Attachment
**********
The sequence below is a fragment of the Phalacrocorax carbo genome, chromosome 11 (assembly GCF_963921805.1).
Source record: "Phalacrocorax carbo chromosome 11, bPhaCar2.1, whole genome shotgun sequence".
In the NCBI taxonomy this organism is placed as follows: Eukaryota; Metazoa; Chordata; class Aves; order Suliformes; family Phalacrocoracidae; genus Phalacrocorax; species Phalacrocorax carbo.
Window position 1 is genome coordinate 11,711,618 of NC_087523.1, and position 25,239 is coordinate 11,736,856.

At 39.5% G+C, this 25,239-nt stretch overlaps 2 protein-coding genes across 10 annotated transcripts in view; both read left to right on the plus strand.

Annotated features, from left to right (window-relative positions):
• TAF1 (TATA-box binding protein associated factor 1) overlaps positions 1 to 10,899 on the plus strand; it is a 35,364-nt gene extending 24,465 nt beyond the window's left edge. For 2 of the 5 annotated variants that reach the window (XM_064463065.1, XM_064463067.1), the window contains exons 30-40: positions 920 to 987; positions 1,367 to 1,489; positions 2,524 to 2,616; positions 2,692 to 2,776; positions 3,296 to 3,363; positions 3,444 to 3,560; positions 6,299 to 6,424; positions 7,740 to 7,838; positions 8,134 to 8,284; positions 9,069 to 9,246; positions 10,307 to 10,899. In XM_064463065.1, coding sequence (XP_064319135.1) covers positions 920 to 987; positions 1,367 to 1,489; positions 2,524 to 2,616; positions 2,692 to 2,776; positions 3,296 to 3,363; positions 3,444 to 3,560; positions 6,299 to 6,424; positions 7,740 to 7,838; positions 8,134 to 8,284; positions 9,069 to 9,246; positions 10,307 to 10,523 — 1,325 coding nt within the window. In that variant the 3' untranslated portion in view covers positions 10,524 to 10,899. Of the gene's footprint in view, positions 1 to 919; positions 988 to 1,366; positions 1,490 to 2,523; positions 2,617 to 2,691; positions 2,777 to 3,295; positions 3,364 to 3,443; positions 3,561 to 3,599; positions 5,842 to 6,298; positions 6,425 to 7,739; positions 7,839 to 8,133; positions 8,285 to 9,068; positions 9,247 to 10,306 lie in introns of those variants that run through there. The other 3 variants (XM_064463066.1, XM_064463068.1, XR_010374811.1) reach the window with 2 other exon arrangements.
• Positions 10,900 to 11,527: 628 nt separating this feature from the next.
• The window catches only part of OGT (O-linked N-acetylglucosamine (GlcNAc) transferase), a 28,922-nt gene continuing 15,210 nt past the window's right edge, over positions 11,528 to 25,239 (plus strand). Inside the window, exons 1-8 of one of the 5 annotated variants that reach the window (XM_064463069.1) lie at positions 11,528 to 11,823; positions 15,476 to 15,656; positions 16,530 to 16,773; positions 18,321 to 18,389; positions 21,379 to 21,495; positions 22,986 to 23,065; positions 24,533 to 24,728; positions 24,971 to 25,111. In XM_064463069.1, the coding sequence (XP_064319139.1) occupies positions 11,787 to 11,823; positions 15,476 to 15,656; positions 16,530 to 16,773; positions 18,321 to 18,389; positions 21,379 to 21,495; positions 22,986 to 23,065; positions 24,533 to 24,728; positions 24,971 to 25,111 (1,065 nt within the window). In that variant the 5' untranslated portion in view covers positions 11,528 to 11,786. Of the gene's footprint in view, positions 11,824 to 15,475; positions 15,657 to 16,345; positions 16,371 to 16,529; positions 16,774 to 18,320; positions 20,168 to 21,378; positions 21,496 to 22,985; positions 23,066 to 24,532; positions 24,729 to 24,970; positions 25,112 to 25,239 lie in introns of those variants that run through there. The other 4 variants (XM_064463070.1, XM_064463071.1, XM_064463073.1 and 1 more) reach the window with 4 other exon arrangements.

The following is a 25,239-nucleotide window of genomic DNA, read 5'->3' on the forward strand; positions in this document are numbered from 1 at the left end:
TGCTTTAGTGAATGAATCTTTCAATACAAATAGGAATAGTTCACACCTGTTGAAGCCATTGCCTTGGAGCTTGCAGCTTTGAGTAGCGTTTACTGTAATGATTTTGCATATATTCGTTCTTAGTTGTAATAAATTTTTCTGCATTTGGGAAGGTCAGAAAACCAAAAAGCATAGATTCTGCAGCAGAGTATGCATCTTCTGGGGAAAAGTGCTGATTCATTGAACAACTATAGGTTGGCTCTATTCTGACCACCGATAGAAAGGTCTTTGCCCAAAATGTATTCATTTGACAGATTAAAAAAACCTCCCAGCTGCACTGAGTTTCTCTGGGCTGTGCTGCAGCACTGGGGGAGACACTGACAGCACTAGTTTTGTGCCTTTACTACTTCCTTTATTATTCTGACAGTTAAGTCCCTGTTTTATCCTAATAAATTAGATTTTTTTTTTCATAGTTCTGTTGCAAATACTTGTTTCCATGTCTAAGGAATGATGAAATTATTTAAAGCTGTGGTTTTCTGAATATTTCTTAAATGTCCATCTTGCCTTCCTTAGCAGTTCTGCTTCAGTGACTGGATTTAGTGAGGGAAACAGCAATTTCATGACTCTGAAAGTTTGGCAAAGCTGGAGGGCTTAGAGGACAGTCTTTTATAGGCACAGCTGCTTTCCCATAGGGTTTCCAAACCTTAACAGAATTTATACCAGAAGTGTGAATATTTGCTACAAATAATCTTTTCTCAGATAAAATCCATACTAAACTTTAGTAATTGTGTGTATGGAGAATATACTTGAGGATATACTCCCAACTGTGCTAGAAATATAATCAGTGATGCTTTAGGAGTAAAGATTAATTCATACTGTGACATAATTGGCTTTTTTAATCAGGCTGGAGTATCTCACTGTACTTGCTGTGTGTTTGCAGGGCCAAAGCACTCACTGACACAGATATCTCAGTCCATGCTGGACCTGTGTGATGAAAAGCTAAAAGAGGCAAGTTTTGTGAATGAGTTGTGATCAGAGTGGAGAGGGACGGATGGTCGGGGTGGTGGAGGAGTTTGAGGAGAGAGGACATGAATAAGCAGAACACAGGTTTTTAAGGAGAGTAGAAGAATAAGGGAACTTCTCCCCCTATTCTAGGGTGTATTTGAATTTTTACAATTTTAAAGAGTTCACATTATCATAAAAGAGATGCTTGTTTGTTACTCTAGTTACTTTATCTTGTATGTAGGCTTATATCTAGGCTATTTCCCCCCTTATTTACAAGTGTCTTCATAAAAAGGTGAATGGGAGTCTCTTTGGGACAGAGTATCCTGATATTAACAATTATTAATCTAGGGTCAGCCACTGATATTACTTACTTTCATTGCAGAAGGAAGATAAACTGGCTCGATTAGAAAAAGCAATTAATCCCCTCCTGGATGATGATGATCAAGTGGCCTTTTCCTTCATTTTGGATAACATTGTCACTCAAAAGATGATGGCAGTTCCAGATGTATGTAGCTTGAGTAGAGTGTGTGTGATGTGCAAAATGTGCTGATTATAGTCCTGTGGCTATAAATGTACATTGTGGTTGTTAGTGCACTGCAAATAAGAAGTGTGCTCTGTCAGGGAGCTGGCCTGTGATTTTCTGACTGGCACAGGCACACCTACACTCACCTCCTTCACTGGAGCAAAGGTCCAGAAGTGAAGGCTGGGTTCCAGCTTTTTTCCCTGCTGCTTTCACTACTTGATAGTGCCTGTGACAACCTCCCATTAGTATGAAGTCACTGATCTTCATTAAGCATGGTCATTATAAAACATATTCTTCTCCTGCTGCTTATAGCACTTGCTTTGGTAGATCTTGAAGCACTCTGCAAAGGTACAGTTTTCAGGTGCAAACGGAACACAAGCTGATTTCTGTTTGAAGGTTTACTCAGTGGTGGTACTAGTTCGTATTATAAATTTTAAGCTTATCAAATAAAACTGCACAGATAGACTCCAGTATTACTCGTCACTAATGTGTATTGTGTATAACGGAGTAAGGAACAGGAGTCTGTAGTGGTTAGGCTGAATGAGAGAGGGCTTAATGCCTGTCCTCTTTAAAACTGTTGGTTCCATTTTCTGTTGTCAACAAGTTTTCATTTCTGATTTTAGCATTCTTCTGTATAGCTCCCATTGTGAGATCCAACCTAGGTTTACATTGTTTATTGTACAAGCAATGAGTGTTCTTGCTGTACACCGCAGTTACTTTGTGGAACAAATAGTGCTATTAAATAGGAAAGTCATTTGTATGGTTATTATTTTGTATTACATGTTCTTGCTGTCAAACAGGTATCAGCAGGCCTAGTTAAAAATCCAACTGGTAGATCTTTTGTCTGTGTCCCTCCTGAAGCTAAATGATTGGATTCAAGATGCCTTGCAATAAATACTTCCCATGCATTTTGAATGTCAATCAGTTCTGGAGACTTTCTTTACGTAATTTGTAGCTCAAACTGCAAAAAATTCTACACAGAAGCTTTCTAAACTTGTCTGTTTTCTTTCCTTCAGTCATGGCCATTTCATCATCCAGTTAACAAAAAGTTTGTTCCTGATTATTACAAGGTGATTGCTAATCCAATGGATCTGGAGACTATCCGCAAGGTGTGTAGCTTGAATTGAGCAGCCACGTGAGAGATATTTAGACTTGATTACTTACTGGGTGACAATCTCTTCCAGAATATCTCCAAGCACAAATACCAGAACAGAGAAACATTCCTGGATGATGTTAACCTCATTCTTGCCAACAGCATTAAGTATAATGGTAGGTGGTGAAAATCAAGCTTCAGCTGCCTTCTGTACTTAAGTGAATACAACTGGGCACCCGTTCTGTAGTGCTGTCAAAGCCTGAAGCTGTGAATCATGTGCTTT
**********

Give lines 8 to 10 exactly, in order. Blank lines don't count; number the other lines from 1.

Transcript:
• Positions 10,900 to 11,527: 628 nt separating this feature from the next.
• The window catches only part of OGT (O-linked N-acetylglucosamine (GlcNAc) transferase), a 28,922-nt gene continuing 15,210 nt past the window's right edge, over positions 11,528 to 25,239 (plus strand). Inside the window, exons 1-8 of one of the 5 annotated variants that reach the window (XM_064463069.1) lie at positions 11,528 to 11,823; positions 15,476 to 15,656; positions 16,530 to 16,773; positions 18,321 to 18,389; positions 21,379 to 21,495; positions 22,986 to 23,065; positions 24,533 to 24,728; positions 24,971 to 25,111. In XM_064463069.1, the coding sequence (XP_064319139.1) occupies positions 11,787 to 11,823; positions 15,476 to 15,656; positions 16,530 to 16,773; positions 18,321 to 18,389; positions 21,379 to 21,495; positions 22,986 to 23,065; positions 24,533 to 24,728; positions 24,971 to 25,111 (1,065 nt within the window). In that variant the 5' untranslated portion in view covers positions 11,528 to 11,786. Of the gene's footprint in view, positions 11,824 to 15,475; positions 15,657 to 16,345; positions 16,371 to 16,529; positions 16,774 to 18,320; positions 20,168 to 21,378; positions 21,496 to 22,985; positions 23,066 to 24,532; positions 24,729 to 24,970; positions 25,112 to 25,239 lie in introns of those variants that run through there. The other 4 variants (XM_064463070.1, XM_064463071.1, XM_064463073.1 and 1 more) reach the window with 4 other exon arrangements.

The following is a 25,239-nucleotide window of genomic DNA, read 5'->3' on the forward strand; positions in this document are numbered from 1 at the left end: